So all of this explains why Bais Yaakov of Spring Valley v. Educ. Testing Serv., No. 13-CV-4577 (KMK), 2021 U.S. Dist. LEXIS 18699 (S.D.N.Y. January 31, 2021) is such a nifty little ruling.

In a real Throwback Thursday effort the Defendant in BYOSV sent an unconditional check for $12k (statutory damages plus fees) to the Plaintiff’s lawyer and said “its yours unconditionally.” It then moved the court to enter judgment against it including, if necessary, an injunction forbidding future unlawful conduct.

The Plaintiff handed back the money and opposed the motion—yep, Plaintiff asked the court not to enter judgment in its favor for the full amount of statutory damages it could recover.

The Court dispensed with Plaintiff’s opposition and finding that the $12k fully satisfied the Plaintiff’s claim entered judgment in its favor, over its objection. It also found that the Plaintiff’s claim for an injunction lacked merit—which is worth a separate discussion below.

So what’s going on here?

Well the plaintiff had previously moved for certification and lost. The defendant presumably feared: i) an appeal; and ii) a second certification effort. So to cut that effort of at the knees it sought to have an individual judgment entered against it while there was some procedural daylight. It worked. Now district court level proceedings are done. And it is very unclear whether standing to pursue an appeal exists. (The BYSVE court reserved the issue as it says in Footnote 5: “ The Court does not decide whether Plaintiff maintains a sufficient stake in the litigation to appeal the Court’s denial of its motion for class certification.”)

The important procedural nuance here is that the court had already denied certification to the Plaintiff. Most post Campbell Ewald courts hold—somewhat out of thin air—that a Plaintiff must be given a reasonable opportunity to seek certification before a pick off move can be accomplished. That’s not what the Supreme Court actually held in CE but hey, who’s keeping track? Since the Plaintiff in BYOSV had already taken his shot and missed, however, there could be no impediment to a pick off move.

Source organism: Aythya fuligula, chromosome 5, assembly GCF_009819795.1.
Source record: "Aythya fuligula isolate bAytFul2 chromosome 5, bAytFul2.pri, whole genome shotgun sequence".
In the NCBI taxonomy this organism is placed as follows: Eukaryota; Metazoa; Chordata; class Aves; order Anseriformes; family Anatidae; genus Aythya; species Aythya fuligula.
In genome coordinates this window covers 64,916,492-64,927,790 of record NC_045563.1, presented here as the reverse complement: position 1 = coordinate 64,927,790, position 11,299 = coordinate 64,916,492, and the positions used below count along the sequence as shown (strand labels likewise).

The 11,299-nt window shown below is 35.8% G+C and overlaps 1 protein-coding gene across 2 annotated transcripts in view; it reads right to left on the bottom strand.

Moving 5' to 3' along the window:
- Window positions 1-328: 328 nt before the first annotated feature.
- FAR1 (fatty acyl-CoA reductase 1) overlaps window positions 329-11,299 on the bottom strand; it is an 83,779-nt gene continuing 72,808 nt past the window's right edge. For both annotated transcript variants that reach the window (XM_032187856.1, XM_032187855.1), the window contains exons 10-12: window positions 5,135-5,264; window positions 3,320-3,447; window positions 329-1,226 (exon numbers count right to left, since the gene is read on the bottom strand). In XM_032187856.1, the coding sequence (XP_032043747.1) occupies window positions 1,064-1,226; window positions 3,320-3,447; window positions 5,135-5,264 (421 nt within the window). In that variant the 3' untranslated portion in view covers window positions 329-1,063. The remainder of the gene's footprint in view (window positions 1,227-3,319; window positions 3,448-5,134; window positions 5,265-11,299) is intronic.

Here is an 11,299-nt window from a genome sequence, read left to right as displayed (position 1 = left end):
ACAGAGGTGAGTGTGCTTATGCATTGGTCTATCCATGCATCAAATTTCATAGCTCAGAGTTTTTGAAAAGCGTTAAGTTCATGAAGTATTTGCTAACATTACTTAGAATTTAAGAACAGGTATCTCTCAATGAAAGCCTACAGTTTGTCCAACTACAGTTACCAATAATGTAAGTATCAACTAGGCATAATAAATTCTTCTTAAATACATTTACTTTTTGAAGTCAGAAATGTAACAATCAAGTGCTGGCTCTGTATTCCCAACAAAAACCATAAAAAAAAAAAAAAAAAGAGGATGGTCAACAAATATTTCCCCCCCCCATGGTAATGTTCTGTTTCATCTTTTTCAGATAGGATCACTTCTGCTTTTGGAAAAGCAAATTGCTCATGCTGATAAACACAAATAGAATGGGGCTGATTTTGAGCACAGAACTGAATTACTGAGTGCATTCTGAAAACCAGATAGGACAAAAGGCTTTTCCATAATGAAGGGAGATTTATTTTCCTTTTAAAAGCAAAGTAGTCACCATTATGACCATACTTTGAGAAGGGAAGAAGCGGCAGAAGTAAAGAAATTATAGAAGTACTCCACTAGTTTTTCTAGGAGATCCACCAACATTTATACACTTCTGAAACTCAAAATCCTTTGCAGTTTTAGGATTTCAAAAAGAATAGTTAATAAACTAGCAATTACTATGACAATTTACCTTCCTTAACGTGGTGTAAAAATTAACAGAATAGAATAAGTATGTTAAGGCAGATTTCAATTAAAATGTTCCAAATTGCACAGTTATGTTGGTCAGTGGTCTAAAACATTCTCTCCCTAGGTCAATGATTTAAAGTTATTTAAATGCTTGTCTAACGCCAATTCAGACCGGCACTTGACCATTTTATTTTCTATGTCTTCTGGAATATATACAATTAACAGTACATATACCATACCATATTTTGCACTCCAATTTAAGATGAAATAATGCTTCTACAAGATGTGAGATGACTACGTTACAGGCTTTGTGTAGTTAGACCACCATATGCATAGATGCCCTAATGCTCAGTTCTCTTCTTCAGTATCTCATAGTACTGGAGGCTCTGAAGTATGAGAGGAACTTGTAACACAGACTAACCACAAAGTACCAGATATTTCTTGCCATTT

Now the only real question is what happens on appeal. If the Second Circuit finds the Plaintiff lacks standing to challenge the judgment—remember mootness is a standing issue—then the BYOSV Defendant is sitting pretty. Then again, the Second Circuit might disagree and conclude the entire pick off move was ill conceived and send the case back down to the district court for further consideration.

Notably, if the Second Circuit does affirm that would create a circuit split with the Ninth Circuit and—oh gees, another TCPA Supreme Court case may be in the offing. How unexpected. And by unexpected I mean completely expected, Perry the Platypus.


Circling back to the injunction piece of the case real quick—many courts hold that the traditional elements necessary for an injunction (i.e. irreparable harm and the like) do not need to be shown in the context of a TCPA injunction because it is statutory in nature. The Court in BYSOV disagreed, however, and grafted all of the common law equitable requirements for an injunction on to the TCPA. That’s pretty important and—depending on what the Second Circuit does on the mootness issue—may be the most enduring piece of the BYOSV ruling here.

Fun stuff.